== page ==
Jan. 27, 2007 at 2:04 AM ET
The top scientist behind NASA’s mission to Pluto, Alan Stern, says the icy world is making a comeback among astronomers: The debate over Pluto’s planethood is resurging at scientific meetings, and even the International Astronomical Union hasn't yet delivered the final word on its planet definition. When all is said and done, it may be the IAU – or, as Stern terms it, the "Irrelevant Astronomical Union" – that ends up getting Plutoed, he says.
You can probably tell already that Stern isn't a dispassionate observer when it comes to Pluto: He's the principal investigator for the New Horizons probe, which was launched a little more than a year ago to study the solar system's edge. The spacecraft is due to zoom by Jupiter next month, on its way to a 2015 rendezvous with Pluto and its icy neighbors.
The IAU decision seemed to dis the $700 million mission even before it really hit its stride. But Stern says his disagreement rests on a deeper principle - that scientific classifications shouldn't be legislated in and out of existence.
"Science does not work the way the legal system works," Stern, a planetary scientist at the Southwest Research Institute, told me today. "We didn't vote on relativity or quantum mechanics. We don't vote on any scientific discovery, because it just doesn't work that way. ... The IAU can vote that the sky is green, but that doesn't mean people will follow, because it's not."
Stern said recent developments have borne out his view. He pointed to the agenda for the European Geosciences Union's annual meeting in Vienna this April, which headlines a forum titled "What Is a Planet?"
"Astronomy is not the only discipline that deals with planets, and the criteria defined by astronomers might not be shared by planetary scientists, for example," the agenda abstract reads.
Stern said the fact that the Europeans were revisiting the issue was just one indication of a turning tide. "The American Geophysical Union has been discussing something similar," he said. "The real planetologists aren't happy."
Even the IAU is still working through the fuzzier parts of its definition - such as the idea that an honest-to-goodness planet has to have cleared out its celestial neighborhood. Many of Pluto's proponents have claimed that provision could disqualify the whole solar system, depending on how it's applied.
But Stern says trying to patch up the IAU's definition of planethood just won't work. Instead, the status of Pluto (and other junior-partner planets, ranging from the asteroid Ceres to the iceball Eris) will likely be worked out step by step, as scientists learn more about the diversity of worlds in our own solar system and beyond.
Stern is still hoping to organize a conference on planethood later this year, although he's had to delay his original schedule due to his work on New Horizons as well as some organizational glitches. "We will have this conference, and it will highlight all points of view, but there won't be any voting, I can tell you that," he said.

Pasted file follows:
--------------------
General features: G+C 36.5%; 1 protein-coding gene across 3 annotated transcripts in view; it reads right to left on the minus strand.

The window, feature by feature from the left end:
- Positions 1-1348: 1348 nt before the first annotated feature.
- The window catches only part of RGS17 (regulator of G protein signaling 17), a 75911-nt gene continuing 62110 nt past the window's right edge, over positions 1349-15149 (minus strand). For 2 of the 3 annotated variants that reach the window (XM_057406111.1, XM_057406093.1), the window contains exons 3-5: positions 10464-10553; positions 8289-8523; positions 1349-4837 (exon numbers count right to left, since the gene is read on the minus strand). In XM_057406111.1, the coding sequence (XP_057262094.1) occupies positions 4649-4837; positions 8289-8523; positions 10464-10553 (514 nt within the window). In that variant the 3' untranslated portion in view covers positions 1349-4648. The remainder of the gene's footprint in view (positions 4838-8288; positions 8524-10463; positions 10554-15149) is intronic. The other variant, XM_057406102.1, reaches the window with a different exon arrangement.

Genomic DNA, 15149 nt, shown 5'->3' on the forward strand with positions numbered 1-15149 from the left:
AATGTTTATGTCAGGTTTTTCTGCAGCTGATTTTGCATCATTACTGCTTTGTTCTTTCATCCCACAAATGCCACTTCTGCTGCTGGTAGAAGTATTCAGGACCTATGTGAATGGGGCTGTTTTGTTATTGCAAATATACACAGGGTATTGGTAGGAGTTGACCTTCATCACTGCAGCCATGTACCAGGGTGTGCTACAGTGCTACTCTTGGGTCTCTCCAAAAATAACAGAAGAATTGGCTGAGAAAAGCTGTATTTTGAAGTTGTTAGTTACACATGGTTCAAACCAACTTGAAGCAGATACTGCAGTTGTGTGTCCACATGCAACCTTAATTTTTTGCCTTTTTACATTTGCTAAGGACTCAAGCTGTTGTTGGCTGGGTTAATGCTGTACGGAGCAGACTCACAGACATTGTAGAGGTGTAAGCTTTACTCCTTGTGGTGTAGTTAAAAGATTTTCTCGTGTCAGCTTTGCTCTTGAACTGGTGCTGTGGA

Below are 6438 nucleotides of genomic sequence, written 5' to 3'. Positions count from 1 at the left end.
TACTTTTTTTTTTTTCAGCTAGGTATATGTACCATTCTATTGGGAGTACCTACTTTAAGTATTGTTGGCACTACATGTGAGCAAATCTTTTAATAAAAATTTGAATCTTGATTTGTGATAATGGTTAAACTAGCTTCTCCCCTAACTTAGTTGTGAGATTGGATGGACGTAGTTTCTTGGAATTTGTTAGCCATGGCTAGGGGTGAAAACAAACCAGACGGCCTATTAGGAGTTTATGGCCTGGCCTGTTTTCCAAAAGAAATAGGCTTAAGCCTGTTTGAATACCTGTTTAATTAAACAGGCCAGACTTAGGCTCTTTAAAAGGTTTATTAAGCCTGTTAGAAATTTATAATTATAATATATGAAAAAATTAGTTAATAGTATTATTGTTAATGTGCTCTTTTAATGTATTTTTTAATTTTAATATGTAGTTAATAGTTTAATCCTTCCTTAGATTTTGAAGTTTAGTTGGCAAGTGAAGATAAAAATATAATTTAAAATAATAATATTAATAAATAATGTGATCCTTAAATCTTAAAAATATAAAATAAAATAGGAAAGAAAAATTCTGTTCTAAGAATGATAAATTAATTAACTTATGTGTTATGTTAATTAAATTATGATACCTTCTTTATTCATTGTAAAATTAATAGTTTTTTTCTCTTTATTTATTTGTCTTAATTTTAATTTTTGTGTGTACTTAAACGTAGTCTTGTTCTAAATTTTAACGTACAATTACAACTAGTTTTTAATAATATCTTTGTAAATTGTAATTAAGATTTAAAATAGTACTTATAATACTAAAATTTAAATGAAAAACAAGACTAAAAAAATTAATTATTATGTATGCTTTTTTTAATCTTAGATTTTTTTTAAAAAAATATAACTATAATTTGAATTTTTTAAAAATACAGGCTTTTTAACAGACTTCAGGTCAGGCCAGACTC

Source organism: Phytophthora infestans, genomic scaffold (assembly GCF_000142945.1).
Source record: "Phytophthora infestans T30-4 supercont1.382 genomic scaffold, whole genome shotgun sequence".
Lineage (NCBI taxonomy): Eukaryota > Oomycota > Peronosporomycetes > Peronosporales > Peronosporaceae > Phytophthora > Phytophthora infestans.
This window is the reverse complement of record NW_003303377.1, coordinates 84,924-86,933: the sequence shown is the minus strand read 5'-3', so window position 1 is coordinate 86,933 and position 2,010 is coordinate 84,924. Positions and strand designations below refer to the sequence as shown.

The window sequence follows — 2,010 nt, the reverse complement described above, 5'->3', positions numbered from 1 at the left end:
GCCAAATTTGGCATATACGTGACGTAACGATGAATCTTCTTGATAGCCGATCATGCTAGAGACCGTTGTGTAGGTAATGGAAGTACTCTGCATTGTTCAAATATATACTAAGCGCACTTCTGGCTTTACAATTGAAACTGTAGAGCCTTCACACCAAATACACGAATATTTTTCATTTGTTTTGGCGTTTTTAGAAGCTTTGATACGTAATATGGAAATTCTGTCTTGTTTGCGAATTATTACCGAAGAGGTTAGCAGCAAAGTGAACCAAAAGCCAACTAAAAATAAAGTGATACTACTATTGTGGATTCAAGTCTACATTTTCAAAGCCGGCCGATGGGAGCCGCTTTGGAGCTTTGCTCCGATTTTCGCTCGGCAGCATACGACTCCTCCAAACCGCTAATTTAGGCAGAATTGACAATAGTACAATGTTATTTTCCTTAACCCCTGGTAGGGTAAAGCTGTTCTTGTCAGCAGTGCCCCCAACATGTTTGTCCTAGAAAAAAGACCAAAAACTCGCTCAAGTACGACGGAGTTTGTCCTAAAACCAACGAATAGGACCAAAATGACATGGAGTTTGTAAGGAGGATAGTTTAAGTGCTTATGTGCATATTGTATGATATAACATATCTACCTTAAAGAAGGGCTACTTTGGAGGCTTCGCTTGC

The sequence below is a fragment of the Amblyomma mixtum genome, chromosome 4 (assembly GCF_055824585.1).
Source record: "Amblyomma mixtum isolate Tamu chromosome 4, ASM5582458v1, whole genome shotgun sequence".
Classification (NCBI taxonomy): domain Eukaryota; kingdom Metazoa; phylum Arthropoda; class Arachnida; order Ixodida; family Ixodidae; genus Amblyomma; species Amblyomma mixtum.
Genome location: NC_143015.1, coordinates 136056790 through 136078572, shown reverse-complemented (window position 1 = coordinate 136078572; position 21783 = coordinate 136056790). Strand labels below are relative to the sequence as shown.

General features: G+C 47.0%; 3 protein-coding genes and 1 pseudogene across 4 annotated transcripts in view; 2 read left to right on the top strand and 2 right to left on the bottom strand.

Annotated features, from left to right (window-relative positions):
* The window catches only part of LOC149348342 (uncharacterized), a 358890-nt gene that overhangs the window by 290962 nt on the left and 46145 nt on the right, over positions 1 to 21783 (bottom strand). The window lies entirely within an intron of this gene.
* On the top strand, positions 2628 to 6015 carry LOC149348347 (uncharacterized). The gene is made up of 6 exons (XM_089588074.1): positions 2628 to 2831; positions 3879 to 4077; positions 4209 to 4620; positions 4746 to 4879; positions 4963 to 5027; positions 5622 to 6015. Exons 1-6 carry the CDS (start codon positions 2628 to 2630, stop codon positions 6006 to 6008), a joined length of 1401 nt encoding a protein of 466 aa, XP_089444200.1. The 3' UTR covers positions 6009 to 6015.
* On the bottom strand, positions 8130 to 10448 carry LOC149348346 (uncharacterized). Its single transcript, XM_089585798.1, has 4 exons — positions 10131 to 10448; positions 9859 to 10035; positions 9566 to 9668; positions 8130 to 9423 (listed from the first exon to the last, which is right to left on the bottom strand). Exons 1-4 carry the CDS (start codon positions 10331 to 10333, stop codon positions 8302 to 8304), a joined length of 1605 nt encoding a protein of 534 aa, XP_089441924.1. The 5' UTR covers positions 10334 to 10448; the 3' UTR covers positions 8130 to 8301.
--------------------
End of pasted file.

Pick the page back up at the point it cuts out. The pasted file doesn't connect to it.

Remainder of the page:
The issue is sure to be revisited at scientific conferences for years to come, including the IAU's next general assembly, in 2009 in Rio de Janeiro.
Stern said he's not banking on a quick reversal of Pluto's fortunes.
"In 20 years, this will be just a memory," he said of the spat. "But I can't tell you whether it will come to the kind of culmination that's obvious in two years or four years. ... It's like the middle of an episode of 'CSI,' and we don't know how it's going to turn out."
He is confident, however, that Pluto will eventually be back in the solar system's good graces: "I pity all the poor people who have removed Pluto from their posters of the solar system, because they're going to have to make them again," he said.
For more on the current state of the controversy, check out Deborah Byrd's posting at Earth & Sky's blog.
Maybe it'll all be settled by the time the New Horizons probe zooms by Pluto, on July 14, 2015. That day may seem far off, but Stern is already planning for the party. This week, he said he'd invite some guests who can't even walk by themselves yet, let alone dance to the strains of "I Miss Pluto."
Stern and his colleagues are setting up a "New Horizons Kids" program to select about a half-dozen children who were born on the day the spacecraft was launched - Jan. 19, 2006. The program would also seek out another half-dozen kids who turned 10 on launch day - that is, with a birthdate of Jan. 19, 1996.
"We'll follow those 10 or 12 kids as they grow to be 10 and 20 years old, respectively, while our dream machine New Horizons soars across the solar system," Stern said on the New Horizons Web site. "From time to time, we'll check in on our kids, and by the time the newborns from launch reach fourth grade and the 10-year-olds from launch reach the middle of college, we'll be at Pluto."
Stern told me the kids would be treated as VIPs - "Very Important Pluto Personalities" - and would probably be in line for some perks when the mission hits prime time in 2015. So if you know someone who fits the chronological qualifications, send your nomination to email@example.com. Stern said the nomination should include the child's name, birthdate, a recent picture and the parents' names and e-mail contacts.
Roughly 12,000 kids are born every day in the United States alone, so there should be plenty to choose from. The New Horizons team will announce the roster of Pluto Kids after next month's Jupiter flyby.